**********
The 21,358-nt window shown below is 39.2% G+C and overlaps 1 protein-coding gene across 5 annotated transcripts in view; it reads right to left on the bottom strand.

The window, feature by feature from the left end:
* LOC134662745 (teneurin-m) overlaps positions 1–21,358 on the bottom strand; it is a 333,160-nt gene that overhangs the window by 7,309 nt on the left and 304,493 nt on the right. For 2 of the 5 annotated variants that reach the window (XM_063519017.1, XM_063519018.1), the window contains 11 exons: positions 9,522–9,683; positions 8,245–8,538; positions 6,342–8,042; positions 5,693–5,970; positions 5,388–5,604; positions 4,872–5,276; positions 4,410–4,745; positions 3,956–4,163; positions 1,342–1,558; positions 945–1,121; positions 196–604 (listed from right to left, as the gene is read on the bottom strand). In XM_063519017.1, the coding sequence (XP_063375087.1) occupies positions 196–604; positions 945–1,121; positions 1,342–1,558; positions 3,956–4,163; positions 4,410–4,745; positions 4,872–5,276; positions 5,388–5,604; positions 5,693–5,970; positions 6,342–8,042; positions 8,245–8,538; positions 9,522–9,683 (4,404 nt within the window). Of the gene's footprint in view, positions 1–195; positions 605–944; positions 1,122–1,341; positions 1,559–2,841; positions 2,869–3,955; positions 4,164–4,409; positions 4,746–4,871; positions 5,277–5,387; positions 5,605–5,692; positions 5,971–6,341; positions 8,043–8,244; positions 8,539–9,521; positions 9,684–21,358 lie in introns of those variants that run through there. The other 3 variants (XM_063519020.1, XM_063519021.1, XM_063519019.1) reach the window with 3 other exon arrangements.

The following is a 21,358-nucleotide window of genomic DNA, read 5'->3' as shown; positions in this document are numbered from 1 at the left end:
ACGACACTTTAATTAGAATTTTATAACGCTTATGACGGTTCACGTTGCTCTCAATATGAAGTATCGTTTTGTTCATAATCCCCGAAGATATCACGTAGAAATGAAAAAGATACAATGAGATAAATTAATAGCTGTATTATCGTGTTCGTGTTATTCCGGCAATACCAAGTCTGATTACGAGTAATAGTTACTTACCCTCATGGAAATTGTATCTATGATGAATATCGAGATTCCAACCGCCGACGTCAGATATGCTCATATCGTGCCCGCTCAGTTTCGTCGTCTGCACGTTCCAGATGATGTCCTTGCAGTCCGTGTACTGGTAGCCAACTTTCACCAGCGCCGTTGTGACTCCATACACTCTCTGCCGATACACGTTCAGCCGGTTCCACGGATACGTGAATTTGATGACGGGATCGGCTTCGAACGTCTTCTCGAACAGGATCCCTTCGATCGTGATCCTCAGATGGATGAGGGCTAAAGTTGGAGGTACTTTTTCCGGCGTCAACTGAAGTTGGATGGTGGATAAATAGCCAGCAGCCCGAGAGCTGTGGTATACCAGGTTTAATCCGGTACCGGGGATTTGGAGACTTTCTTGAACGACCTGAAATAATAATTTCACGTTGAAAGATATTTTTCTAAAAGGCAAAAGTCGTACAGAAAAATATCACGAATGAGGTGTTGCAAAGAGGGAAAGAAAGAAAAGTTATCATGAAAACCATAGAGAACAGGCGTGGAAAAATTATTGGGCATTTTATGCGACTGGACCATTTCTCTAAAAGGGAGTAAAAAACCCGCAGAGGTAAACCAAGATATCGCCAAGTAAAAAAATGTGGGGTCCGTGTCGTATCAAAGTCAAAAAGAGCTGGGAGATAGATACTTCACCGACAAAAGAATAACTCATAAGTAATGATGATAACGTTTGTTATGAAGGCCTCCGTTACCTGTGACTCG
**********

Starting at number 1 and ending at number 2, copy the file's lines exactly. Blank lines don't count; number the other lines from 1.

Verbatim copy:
The 21,358-nt window shown below is 39.2% G+C and overlaps 1 protein-coding gene across 5 annotated transcripts in view; it reads right to left on the bottom strand.

The window, feature by feature from the left end: